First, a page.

LA museum to unveil artist's big rock work in June
LOS ANGELES (AP) — A rockin' good time is planned next month when the Los Angeles County Museum of Art pulls the covers off artist Michael Heizer's latest creation — a 340-ton boulder positioned to appear as though it's floating in mid-air.
The gigantic work titled "Levitated Mass" will be unveiled June 24 and is intended to remain forever.
Its centerpiece is the two-story-tall chunk of granite that was hauled 105 miles from a Riverside rock quarry earlier this year. Since then, the rock has been carefully positioned above a 465-foot-long trench that museum visitors can stroll.
From the trench, the rock should appear to be hovering above them.
"We live in a world that's technological and primordial simultaneously," Heizer said in a statement released Tuesday by the museum. "I guess the idea is to make art that reflects this premise."
The 67-year-old artist rarely appears in public, and museum officials didn't say if he plans to attend the unveiling. He has been quietly overseeing the big rock's installation over the trench and gave architect Frank Gehry a tour of the site.
On the day of the unveiling, the museum is also opening "Michael Heizer: Actual Size," an exhibition of more than a dozen gigantic photographs showing other works by the artist.
Heizer may be best known for "Double Negative," a 1,500-foot-long land sculpture cut into a desert mesa in southern Nevada.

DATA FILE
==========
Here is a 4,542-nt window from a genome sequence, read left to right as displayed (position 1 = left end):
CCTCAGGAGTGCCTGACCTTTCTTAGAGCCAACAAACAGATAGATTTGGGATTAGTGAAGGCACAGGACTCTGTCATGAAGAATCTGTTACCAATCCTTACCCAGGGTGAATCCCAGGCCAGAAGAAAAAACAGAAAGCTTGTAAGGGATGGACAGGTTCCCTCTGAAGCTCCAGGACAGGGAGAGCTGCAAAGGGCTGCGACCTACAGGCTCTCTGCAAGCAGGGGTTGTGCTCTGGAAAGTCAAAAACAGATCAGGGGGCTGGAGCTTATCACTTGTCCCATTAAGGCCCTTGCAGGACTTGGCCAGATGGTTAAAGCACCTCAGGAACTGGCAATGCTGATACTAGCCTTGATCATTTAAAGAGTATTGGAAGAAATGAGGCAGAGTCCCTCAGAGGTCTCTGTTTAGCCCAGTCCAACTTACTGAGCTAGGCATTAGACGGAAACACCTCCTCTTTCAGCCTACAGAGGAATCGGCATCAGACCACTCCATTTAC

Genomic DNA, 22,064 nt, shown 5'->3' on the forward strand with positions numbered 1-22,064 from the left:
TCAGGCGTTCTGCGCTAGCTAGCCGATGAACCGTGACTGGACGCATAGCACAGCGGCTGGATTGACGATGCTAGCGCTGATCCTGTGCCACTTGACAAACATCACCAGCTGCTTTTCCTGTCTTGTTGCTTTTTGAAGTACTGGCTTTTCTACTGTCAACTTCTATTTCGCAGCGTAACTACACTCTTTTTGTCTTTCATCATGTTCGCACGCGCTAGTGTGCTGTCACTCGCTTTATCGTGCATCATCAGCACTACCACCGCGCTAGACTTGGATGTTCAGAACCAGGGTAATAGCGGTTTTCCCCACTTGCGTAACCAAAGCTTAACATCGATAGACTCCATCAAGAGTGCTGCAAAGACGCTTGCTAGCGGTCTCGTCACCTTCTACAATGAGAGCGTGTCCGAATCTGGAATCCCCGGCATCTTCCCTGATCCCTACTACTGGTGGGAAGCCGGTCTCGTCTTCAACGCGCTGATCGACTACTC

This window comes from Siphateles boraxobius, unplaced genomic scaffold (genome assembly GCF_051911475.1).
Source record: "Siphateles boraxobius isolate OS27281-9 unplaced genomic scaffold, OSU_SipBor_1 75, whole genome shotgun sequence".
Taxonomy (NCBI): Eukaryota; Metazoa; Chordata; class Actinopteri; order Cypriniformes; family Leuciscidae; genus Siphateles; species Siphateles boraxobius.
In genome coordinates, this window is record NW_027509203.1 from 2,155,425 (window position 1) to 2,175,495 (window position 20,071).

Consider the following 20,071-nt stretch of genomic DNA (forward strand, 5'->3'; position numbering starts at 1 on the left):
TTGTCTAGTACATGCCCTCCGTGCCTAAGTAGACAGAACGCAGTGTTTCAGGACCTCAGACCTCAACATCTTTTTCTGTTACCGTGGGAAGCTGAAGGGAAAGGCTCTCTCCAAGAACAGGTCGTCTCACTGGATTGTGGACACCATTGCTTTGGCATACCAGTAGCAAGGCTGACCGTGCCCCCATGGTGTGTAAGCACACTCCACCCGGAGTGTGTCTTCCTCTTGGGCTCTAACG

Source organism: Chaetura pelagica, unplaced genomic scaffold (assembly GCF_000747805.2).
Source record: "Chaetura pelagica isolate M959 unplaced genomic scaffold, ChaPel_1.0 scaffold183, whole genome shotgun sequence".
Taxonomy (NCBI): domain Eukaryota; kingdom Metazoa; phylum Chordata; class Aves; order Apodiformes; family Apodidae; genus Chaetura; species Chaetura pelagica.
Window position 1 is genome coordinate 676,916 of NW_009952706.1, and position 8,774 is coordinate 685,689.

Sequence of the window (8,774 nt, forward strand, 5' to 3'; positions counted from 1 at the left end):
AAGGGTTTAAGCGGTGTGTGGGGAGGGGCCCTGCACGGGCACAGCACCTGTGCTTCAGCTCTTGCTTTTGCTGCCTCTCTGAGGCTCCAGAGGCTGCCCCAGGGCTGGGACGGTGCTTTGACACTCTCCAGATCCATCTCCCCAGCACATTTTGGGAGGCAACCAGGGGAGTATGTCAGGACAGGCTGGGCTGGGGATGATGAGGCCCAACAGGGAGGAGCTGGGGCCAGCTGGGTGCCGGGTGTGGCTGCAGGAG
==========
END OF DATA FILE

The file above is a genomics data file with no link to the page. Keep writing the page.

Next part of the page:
For much of the past 40 years, he has been working on "City," a project of Mount Rushmore-sized proportions in central Nevada.
He is adamant that no one see "City" until it is complete, but aerial photos show a number of pyramid-like buildings, some as high as 80 feet, stretching across more than a mile of desert.
Heizer has planned for more than 40 years to create "Levitated Mass," but had to locate the perfect rock. He finally found one in a quarry on the outskirts of Riverside about seven years ago.
It took dozens of people and a specially built trailer to haul it over the surface streets of 22 cities.
The trip lasted nearly two weeks, with the rock traveling only at night and rarely faster than 5 mph. Thousands of people turned out to cheer it on.
To thank those who put up with road closures and other delays, the museum is granting free admission for a week to people who live in zip code areas traversed by the rock.